M-CSF May Act As Powerful Prognostic Factor For Multiple Myeloma


A recent study published in the journal Medical Oncology determined that the cytokine M-CSF is highly predictive of survival in multiple myeloma patients. In the study, researchers evaluated a diverse set of cytokines to determine their usefulness as prognostic factors in multiple myeloma.

Cytokines are proteins secreted by immune cells to generate an immune response. They are involved with allergic responses, inflammation, blood cell development, and the development of multiple myeloma and other types of cancer.

Currently, the International Staging System predicts the stage of disease progression and median survival time for multiple myeloma based on a combination of serum beta-2 microglobulin and albumin levels. Beta-2 microglobulin is a molecule commonly found on the surface of cells; serum albumin is the most abundant protein in human blood plasma. Elevated serum levels of beta-2 microglobulin and low serum levels of albumin indicate increased disease severity and progression of myeloma (see related Beacon news).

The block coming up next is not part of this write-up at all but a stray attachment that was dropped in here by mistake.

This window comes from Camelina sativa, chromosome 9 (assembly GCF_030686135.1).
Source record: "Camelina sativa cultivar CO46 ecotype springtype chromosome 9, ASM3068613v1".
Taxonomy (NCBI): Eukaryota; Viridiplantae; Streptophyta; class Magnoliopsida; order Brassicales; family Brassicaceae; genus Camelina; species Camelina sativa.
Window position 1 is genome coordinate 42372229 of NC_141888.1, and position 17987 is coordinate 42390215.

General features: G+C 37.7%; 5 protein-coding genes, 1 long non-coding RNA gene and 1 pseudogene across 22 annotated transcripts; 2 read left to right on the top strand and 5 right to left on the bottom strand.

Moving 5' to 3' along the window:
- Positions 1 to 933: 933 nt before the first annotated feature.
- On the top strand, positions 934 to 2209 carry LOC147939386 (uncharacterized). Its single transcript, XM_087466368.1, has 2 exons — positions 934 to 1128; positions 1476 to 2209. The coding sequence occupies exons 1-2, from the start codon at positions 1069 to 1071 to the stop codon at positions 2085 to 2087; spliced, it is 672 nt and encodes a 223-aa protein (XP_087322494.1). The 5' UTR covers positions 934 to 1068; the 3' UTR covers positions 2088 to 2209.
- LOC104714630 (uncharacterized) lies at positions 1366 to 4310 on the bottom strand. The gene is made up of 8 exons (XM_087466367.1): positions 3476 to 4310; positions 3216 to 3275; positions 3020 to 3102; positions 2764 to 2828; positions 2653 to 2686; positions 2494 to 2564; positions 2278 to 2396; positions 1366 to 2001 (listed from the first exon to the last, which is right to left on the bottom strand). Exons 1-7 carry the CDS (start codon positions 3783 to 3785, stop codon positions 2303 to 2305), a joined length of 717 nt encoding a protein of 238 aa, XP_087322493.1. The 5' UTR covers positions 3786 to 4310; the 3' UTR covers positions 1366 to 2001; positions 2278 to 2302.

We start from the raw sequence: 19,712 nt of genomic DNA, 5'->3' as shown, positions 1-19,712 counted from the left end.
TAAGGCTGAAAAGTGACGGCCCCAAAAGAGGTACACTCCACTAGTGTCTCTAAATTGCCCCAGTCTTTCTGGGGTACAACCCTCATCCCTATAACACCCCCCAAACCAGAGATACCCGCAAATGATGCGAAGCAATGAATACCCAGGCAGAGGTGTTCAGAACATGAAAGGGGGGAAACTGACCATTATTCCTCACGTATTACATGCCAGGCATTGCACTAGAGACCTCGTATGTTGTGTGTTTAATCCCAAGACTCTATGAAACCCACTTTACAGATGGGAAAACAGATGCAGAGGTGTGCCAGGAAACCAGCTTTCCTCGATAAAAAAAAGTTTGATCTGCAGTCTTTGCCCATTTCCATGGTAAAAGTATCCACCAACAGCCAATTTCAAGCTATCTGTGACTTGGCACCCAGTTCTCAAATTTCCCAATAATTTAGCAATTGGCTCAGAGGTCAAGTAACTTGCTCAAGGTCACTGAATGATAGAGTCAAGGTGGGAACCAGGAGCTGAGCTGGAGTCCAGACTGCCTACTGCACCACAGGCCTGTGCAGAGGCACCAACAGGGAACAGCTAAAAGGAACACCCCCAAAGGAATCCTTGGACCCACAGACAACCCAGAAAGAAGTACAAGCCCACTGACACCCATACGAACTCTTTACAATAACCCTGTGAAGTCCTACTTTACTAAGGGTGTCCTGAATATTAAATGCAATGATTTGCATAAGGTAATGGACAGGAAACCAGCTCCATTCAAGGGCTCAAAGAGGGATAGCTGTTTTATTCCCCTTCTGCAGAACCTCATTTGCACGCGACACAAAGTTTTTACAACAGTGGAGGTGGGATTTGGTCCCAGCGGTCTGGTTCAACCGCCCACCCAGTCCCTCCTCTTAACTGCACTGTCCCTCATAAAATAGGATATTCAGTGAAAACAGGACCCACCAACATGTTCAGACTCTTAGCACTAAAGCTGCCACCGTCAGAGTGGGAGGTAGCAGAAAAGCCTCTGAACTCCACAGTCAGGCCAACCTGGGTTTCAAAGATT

The study published in Medical Oncology evaluated the relationship between the blood serum levels of various cytokines in 64 untreated myeloma patients and the patients’ survival rates. Patients were followed up over a period of over seven years. The serum beta-2 microglobulin level was increased in 40 percent of patients, whereas the serum albumin level was low in 45 percent of patients.

Researchers observed a relationship between the cytokine M-CSF and patient survival rates. Patients with normal M-CSF levels had a median survival time of 780 days, while patients with elevated M-CSF concentrations had a median survival time of 155 days.

Most significantly, M-CSF more accurately predicted disease severity and progression than beta-2 microglobulin, which is the established prognostic factor for myeloma.

The authors of the study concluded that M-CSF is a powerful prognostic factor for multiple myeloma and should be considered in novel therapeutic treatments.